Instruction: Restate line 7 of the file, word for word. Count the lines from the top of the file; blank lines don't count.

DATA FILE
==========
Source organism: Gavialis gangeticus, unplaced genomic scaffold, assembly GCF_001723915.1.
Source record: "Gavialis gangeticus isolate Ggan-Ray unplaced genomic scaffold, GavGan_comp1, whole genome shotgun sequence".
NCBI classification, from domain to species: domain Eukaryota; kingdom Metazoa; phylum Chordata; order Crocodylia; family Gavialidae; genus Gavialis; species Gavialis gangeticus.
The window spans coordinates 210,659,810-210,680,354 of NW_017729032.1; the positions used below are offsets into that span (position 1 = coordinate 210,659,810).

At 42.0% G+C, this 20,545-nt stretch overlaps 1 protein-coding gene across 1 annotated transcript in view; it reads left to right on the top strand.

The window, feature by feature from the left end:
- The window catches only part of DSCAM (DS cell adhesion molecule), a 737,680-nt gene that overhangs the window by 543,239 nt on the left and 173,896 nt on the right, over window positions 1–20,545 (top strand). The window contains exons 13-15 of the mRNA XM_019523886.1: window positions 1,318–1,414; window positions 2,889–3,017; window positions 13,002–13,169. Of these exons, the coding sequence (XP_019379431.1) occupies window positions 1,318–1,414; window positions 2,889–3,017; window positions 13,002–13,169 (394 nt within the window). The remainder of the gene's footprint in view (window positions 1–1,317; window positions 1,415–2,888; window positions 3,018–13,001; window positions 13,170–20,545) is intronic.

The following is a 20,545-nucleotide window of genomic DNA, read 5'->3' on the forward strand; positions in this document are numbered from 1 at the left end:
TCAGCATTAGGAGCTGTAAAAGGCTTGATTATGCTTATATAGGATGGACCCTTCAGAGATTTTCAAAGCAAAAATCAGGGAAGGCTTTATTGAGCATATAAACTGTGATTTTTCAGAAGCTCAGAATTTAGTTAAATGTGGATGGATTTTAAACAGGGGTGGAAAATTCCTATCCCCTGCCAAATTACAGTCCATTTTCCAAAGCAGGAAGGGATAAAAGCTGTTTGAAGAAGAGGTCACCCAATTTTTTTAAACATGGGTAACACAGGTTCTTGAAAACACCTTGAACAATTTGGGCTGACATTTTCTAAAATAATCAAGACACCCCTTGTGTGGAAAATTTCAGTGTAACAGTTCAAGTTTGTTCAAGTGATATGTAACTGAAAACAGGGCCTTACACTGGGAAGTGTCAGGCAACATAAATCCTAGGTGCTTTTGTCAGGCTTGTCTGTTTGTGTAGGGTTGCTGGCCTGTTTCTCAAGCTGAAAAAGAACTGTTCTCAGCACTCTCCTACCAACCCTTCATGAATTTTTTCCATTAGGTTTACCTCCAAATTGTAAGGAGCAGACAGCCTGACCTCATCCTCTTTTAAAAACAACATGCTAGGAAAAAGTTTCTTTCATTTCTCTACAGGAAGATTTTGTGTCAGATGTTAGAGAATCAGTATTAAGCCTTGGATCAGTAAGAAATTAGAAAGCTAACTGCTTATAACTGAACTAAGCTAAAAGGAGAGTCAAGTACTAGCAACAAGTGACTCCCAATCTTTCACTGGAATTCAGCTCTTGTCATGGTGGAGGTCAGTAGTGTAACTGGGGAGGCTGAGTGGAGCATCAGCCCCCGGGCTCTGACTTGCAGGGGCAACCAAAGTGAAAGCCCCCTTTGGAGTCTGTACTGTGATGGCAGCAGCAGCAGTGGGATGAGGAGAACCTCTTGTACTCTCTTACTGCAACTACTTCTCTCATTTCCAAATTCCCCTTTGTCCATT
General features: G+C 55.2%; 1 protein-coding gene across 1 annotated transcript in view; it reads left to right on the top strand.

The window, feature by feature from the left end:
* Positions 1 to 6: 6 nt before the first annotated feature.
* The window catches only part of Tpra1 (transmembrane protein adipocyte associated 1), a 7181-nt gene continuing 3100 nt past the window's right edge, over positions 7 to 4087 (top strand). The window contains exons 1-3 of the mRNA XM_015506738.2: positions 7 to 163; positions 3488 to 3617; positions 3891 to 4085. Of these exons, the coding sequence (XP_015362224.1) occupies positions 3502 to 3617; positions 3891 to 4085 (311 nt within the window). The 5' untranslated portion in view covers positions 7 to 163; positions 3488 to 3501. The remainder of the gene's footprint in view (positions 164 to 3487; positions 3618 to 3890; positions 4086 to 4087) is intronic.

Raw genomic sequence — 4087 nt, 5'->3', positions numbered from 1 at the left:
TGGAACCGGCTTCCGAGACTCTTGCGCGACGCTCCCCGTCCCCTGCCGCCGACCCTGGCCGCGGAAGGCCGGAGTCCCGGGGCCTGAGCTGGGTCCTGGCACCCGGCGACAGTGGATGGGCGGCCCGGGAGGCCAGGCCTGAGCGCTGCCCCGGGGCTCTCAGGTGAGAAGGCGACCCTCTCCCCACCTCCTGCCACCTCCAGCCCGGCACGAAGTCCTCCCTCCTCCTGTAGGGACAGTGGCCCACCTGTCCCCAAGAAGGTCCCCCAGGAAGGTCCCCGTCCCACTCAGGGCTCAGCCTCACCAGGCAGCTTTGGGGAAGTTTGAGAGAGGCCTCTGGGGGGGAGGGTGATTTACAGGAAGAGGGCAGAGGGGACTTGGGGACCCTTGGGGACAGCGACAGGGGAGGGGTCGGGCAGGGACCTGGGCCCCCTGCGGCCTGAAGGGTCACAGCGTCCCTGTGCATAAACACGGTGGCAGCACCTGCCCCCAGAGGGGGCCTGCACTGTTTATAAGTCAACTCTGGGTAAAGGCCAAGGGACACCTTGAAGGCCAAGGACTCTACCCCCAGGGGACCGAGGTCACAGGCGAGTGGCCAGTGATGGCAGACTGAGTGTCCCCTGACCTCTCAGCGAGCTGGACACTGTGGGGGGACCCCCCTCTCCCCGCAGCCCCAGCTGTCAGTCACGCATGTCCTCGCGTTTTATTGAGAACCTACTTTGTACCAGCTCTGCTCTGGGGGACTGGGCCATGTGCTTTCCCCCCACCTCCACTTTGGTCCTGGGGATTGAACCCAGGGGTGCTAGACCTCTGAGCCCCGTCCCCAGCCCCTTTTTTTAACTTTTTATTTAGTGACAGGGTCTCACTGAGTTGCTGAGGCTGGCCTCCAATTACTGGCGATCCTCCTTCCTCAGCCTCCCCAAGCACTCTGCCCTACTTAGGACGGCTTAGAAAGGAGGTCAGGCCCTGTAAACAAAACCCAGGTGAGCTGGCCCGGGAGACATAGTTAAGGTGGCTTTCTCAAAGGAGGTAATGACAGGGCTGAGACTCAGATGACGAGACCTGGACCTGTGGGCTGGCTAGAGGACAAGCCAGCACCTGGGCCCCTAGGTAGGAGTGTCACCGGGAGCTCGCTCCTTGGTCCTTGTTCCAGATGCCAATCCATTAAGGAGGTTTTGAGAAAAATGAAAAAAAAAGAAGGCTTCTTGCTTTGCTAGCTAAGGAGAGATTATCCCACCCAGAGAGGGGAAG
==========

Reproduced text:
- The window catches only part of DSCAM (DS cell adhesion molecule), a 737,680-nt gene that overhangs the window by 543,239 nt on the left and 173,896 nt on the right, over window positions 1–20,545 (top strand). The window contains exons 13-15 of the mRNA XM_019523886.1: window positions 1,318–1,414; window positions 2,889–3,017; window positions 13,002–13,169. Of these exons, the coding sequence (XP_019379431.1) occupies window positions 1,318–1,414; window positions 2,889–3,017; window positions 13,002–13,169 (394 nt within the window). The remainder of the gene's footprint in view (window positions 1–1,317; window positions 1,415–2,888; window positions 3,018–13,001; window positions 13,170–20,545) is intronic.